Taking Good Invitation Photos.  It’s not a difficult as is seems.  I have had many clients ask me for tips on taking good invitation photos, so I though it might be something worth sharing on the blog.  This is part one of a three post mini-series.  Check out our FAQ page for more FAQ related posts.
Title Photo

TIP #1  Be aware of the direction of the photo space on the invitation.

Like the sample photo below, there are many different invitation layouts available for our invitation designs.  Some are square shaped, some round, some are rectangular,etc. It is very helpful in selecting or taking a good invitation photo, that you pay attention to the space the photo will be placed in.


It is not always necessary to have your photo be the same orientation as the space, as long as you keep in mind that the picture will be cropped to fit in the space.  This means that details like the outfit your child is wearing and sometimes even the top of their head may not show in the photo.  This is not necessarily bad…I have seen many a cute photo where the cropping is done on the forehead instead of above the head.  To this date…this is still one of my favorite pictures of my little peanut…20360_1350900410989_1185720729_31103659_5306807_n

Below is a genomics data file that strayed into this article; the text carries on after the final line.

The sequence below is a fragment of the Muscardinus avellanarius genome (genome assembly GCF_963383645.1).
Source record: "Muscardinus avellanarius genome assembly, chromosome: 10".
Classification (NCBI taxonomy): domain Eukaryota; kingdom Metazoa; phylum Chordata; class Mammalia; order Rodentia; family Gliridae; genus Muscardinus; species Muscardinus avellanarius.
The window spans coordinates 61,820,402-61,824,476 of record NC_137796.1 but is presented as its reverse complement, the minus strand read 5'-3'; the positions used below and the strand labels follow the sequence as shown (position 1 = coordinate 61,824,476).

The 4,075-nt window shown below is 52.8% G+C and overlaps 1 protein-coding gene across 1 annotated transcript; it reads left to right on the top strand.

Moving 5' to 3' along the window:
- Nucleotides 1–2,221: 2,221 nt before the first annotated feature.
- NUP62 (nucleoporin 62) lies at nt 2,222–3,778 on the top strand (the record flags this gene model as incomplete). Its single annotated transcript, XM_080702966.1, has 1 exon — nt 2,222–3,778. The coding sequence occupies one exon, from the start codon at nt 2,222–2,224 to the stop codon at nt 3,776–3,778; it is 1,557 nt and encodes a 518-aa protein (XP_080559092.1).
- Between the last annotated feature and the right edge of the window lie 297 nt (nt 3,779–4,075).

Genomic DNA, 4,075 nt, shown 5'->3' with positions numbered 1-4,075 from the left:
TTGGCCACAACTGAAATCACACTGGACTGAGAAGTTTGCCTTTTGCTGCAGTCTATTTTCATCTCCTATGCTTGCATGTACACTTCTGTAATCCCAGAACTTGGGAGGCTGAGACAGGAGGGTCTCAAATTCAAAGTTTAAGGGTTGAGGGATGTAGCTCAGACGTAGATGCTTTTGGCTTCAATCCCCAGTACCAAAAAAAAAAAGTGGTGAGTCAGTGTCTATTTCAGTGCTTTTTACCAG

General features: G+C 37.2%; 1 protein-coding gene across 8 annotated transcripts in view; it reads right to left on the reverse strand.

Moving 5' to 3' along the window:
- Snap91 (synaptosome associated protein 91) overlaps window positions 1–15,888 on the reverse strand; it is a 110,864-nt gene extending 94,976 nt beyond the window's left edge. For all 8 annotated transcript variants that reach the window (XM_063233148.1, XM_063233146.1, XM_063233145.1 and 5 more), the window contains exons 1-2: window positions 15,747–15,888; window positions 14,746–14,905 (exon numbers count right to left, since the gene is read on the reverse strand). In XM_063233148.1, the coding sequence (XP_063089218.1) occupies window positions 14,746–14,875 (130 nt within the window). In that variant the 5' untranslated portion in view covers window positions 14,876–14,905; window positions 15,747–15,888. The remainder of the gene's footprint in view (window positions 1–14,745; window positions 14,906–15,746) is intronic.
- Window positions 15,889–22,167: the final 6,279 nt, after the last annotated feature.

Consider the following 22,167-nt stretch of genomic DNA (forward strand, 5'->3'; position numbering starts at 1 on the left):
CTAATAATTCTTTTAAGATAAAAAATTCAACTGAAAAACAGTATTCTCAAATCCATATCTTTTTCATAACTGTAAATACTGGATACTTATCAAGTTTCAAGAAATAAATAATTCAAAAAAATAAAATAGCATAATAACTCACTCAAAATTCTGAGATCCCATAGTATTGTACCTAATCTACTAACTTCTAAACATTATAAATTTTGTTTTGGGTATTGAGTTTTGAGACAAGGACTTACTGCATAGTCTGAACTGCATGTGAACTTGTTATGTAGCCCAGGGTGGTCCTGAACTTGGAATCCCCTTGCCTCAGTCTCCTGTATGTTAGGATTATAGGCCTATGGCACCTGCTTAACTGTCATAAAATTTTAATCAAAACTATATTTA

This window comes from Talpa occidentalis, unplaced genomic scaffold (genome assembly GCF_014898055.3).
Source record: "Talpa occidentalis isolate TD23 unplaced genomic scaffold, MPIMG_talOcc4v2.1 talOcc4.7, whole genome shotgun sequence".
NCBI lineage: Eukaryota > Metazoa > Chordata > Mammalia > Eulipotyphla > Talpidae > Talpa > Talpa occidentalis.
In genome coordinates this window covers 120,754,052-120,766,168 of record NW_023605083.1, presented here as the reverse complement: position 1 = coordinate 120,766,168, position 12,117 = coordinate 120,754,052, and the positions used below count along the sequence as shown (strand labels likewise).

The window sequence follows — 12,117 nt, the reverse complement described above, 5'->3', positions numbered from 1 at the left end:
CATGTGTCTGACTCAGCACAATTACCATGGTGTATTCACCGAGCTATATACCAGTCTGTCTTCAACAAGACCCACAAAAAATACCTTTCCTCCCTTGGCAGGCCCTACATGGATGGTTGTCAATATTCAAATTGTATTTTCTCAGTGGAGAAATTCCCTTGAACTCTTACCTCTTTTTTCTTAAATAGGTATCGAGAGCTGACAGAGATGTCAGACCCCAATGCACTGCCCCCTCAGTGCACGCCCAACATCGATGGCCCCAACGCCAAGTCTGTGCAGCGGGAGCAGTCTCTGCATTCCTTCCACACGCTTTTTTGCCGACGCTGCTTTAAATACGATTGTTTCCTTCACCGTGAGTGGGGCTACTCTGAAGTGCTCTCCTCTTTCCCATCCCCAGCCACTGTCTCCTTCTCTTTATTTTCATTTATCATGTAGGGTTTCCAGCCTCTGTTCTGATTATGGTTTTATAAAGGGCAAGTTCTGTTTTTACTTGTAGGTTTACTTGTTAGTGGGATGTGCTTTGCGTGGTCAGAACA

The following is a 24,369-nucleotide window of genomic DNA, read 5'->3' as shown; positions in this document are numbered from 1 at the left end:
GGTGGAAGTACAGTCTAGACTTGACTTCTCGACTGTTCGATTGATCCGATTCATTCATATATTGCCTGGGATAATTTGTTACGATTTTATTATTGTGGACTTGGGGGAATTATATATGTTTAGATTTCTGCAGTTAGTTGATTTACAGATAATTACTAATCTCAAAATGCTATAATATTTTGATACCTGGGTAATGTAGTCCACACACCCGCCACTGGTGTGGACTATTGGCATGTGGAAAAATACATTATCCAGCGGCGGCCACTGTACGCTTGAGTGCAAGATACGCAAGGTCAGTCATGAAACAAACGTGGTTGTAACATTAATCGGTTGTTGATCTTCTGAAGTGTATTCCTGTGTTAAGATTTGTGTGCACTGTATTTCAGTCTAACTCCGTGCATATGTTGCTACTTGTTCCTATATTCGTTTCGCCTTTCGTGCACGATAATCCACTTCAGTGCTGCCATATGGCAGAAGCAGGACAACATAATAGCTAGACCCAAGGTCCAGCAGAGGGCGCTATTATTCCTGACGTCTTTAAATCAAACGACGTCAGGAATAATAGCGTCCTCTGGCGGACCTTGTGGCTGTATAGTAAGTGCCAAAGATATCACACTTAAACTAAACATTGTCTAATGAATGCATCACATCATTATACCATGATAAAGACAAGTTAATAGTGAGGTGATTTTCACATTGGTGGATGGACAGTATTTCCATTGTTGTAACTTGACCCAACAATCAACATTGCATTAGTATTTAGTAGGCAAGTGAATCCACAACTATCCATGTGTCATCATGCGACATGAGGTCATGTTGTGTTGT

Tip #2 Un-cropped pictures are best when submitting a photo for an invitation

Un-cropped photos are ALWAYS easier to work with when it comes to photo invitations. When you are selecting or taking a good invitation photo, it is important to keep in mind that leaving extra space around your child (especially their head) will make the end result of your invitation much better.  With cropped photos, especially those cropped very closely to the child’s face, it eliminates the “wiggle room” with photo placement.  Like the photo below, where the photo is cropped close to the face, the top of the head is cropped off and the the placement of the dinosaur is covering part of the face.  Because the photo doesn’t allow extra space on the side, there is no way of cropping the photo to fit with the graphic nicely.  The top example has lots of extra space around the child, so the picture can easily be resized and positioned within the invitation. This helps your invitation look its absolute BEST!!


Tip #3 High Resolution Photos are best.

I get a lot of questions about resolution for photos.  The bottom line, higher resolution is always better.  You might be thinking….”what does that mean?”  Well, I’m glad you asked!  Resolution is basically the number of pixels per inch a photo contains. You can look at it like how much detail is included in the photo without is stretching or blurring the image.
high res

As you can see in the example photo above, the original image is much larger than the photo space being used.  This means that the pixel count will not be lowered buy placing the image in the space.  If the picture was lower resolution (has fewer pixels) it could blur or look grainy when the photo is enlarged for the picture space.  Most mid-range digital cameras will provide photos that are high enough resolution to look great as an invitation photo.

Tip#4 Camera Phone Photos can end up looking blurry or pixelated (grainy).